Sports and Remedial Massage

Sports Massage uses various techniques to combat the effects of repetitive actions, whether they are sports related or not, and also the aches and pains from periods of inactivity.  It can be of benefit to anyone whose lifestyle involves repetitious actions such as driving, desk based work, heavy (and less so) lifting, gardening and sports or activity of all sorts.  It’s also beneficial to those who perhaps cannot be as mobile through injury, illness, reduced coordination or getting on in years.


Traditional massage techniques are used alongside stretching and remedial techniques to improve function and performance and relive the symptoms of everyday stresses and strains.  Tightness and tensions in muscles can reduce your range of movement, meaning that extra effort is needed to do your usual activities, which can potentially lead to injury. 


Massage can help to keep your muscles feeling looser and relaxed, and help to keep you pain and injury free.   It can focus on one specific area or objective, or be for more general maintenance (which might be part of a training programme).


I trained with the Scottish Massage School.  Over eighteen months I gained a Diploma in Swedish Massage (DSM) followed by Diploma in Remedial and Sports Massage (DRSM).  These courses included modules of physiology, anatomy and practical massage.  I was awarded ‘Outstanding Student’ on each course, yup I was a geek!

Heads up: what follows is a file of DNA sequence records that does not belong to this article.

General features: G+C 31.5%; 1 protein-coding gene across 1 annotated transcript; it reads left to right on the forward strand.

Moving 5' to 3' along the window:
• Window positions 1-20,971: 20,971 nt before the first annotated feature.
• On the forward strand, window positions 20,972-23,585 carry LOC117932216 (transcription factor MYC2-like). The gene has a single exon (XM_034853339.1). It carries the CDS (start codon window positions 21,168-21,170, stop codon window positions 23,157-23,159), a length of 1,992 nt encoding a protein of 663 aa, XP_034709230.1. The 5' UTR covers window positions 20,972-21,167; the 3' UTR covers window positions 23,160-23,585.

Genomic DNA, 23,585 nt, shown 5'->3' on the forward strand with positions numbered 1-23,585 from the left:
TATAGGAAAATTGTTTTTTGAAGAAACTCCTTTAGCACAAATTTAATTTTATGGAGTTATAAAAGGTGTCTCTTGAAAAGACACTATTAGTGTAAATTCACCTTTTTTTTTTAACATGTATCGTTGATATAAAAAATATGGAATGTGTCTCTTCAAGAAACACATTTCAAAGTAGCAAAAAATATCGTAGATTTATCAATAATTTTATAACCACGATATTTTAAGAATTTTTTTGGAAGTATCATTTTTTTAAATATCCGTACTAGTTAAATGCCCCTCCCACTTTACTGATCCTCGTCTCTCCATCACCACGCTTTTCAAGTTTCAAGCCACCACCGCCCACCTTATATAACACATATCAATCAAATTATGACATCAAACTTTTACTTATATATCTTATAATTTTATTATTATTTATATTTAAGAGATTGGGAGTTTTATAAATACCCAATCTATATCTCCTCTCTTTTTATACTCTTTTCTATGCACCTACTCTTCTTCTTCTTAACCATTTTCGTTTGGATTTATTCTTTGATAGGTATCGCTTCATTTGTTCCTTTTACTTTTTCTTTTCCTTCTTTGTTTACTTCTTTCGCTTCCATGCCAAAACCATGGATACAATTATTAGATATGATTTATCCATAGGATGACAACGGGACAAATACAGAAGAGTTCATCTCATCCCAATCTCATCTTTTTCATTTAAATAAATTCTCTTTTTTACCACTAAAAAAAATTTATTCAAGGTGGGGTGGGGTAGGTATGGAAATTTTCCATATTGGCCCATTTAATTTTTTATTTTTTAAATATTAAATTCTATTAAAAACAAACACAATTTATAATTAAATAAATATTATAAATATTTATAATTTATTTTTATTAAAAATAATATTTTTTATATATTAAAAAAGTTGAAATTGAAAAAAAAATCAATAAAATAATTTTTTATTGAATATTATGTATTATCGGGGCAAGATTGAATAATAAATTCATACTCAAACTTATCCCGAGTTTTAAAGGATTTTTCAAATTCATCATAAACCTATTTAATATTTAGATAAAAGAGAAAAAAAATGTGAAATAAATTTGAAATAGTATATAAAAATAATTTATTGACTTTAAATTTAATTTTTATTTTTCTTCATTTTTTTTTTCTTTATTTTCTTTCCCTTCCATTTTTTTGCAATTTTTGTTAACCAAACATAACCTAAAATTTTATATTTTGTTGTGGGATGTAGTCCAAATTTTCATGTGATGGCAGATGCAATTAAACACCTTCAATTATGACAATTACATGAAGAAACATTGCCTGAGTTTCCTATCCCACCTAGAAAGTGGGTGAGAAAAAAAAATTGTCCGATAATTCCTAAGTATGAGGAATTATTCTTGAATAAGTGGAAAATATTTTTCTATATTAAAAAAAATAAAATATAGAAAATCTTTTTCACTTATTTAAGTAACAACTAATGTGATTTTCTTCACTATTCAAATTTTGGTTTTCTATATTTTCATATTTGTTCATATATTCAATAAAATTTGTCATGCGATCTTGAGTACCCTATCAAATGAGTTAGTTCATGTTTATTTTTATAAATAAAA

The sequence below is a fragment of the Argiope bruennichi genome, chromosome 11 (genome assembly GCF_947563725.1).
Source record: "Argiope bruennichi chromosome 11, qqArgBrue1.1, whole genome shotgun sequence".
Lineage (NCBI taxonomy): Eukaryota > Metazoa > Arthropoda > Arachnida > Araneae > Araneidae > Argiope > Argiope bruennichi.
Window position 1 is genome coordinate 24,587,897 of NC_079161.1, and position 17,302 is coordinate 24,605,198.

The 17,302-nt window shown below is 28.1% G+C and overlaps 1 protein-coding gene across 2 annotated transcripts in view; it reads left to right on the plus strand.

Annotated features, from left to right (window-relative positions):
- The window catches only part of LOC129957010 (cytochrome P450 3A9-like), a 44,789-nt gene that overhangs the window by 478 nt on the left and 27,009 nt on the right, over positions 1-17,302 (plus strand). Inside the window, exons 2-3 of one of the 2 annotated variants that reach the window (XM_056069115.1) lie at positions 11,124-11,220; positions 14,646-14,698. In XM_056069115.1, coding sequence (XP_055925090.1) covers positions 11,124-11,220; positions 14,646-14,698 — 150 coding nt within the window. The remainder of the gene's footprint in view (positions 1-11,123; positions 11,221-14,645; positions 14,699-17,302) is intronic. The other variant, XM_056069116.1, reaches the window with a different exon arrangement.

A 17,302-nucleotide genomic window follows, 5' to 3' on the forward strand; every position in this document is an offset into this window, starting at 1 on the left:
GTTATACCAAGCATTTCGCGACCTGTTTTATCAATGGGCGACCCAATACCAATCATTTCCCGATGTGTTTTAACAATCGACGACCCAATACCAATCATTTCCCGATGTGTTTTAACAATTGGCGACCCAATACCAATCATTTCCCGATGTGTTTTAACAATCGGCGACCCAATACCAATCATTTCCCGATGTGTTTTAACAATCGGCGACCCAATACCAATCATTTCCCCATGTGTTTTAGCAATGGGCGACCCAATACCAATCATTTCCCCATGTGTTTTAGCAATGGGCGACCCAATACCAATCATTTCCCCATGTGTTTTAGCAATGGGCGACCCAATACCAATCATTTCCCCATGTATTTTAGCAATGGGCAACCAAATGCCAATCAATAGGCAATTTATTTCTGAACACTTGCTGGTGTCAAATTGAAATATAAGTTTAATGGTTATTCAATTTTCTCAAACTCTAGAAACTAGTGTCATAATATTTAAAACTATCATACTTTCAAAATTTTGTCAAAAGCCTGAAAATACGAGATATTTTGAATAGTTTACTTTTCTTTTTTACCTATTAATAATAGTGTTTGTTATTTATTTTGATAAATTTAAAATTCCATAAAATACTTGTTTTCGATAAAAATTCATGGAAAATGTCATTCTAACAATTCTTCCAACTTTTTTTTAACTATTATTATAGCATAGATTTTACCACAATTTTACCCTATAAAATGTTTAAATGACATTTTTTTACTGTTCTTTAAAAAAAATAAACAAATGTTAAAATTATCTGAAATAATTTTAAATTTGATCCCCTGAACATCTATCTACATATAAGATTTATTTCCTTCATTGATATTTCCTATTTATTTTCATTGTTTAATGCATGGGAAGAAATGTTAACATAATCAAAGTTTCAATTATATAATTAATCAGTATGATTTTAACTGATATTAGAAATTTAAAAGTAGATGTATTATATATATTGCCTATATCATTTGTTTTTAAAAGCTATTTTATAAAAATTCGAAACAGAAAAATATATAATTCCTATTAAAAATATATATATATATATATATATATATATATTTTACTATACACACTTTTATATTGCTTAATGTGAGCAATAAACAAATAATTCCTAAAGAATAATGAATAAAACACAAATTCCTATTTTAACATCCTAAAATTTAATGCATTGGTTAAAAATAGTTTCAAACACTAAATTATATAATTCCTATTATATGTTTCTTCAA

Pregnancy massage

Pregnancy massage uses a variety of techniques to provide a deeply relaxing and restorative treatment which will always be tailored to your current individual needs as they change over the months. 


Massage can help with some of the changes you might be experiencing as you grow your human. It’s not just time to yourself, it can also help to reduce muscular aches and pains, promote circulation and aid with sleep.

During your massage you will be in a side-lying position, or partially reclined. You’ll be super comfy and cosy using specially designed ‘body support cushions’, which are just the bee’s knees.

I completed a Post Graduate Workshop with KnotStressed Training in Edinburgh.  The course is accredited by the Federation of Antenatal Educators (FEDANT).  This training course, covering three days, allowed me to gain an in depth understanding of pregnancy, the contraindications to working with pregnant clients, a holistic view of supporting pregnant women, and how to safely adapt positioning, massage and stretching techniques to pregnancy’s demands.

Kinesio Taping

Kinesio taping is widely used in the sporting world, but has many benefits to those less active too.  The tape comes in all sorts of colours and prints but really there isn’t much difference from one to another.  It generally all works the same, with the fascia to help deal with dysfunctions within soft tissue.


There are layers of fascia underneath the skin.  Think of the skin as one onesie and the fascia as another.  These web like layers are part of our ‘information highway’ and lymphatic fluid system.  The tape may be applied in many different ways depending on what the issue is or what is to be treated.  This includes reduction of swelling in tissue (including bruising), reducing pain and it is also believed that correct taping can help provide support to muscles by helping the muscle to not over-extend or over-contract.


Kinesio taping can be offered alongside massage therapy if we both agree there would be benefit.  It would be applied at the end of a treatment as long as there had been no reaction to a test patch.  Taping can also be offered as a standalone appointment, perhaps prior to an event, and it takes just a matter of minutes to apply.


I completed the ‘Fundamentals and Advanced’ Kinesio Taping workshops with Kinesio Taping Associated International.